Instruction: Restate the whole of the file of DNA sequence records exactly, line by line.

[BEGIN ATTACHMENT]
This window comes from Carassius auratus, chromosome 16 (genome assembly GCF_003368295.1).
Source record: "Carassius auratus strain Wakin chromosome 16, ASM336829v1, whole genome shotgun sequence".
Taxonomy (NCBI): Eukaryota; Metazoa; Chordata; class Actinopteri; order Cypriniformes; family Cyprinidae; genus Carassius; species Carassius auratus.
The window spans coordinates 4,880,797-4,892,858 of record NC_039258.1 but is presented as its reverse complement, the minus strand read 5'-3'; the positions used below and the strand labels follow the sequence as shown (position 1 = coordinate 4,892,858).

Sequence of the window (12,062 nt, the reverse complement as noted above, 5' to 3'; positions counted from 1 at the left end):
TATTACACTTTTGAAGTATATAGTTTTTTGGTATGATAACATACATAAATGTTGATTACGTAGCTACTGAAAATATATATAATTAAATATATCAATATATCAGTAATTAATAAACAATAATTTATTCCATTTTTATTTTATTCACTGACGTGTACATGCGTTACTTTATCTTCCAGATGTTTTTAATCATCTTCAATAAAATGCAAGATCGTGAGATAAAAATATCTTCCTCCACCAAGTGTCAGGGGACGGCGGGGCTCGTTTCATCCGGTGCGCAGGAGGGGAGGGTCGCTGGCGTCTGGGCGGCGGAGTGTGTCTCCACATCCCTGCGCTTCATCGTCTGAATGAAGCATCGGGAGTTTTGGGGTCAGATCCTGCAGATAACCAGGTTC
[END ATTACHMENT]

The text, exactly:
This window comes from Carassius auratus, chromosome 16 (genome assembly GCF_003368295.1).
Source record: "Carassius auratus strain Wakin chromosome 16, ASM336829v1, whole genome shotgun sequence".
Taxonomy (NCBI): Eukaryota; Metazoa; Chordata; class Actinopteri; order Cypriniformes; family Cyprinidae; genus Carassius; species Carassius auratus.
The window spans coordinates 4,880,797-4,892,858 of record NC_039258.1 but is presented as its reverse complement, the minus strand read 5'-3'; the positions used below and the strand labels follow the sequence as shown (position 1 = coordinate 4,892,858).

Sequence of the window (12,062 nt, the reverse complement as noted above, 5' to 3'; positions counted from 1 at the left end):
TATTACACTTTTGAAGTATATAGTTTTTTGGTATGATAACATACATAAATGTTGATTACGTAGCTACTGAAAATATATATAATTAAATATATCAATATATCAGTAATTAATAAACAATAATTTATTCCATTTTTATTTTATTCACTGACGTGTACATGCGTTACTTTATCTTCCAGATGTTTTTAATCATCTTCAATAAAATGCAAGATCGTGAGATAAAAATATCTTCCTCCACCAAGTGTCAGGGGACGGCGGGGCTCGTTTCATCCGGTGCGCAGGAGGGGAGGGTCGCTGGCGTCTGGGCGGCGGAGTGTGTCTCCACATCCCTGCGCTTCATCGTCTGAATGAAGCATCGGGAGTTTTGGGGTCAGATCCTGCAGATAACCAGGTTC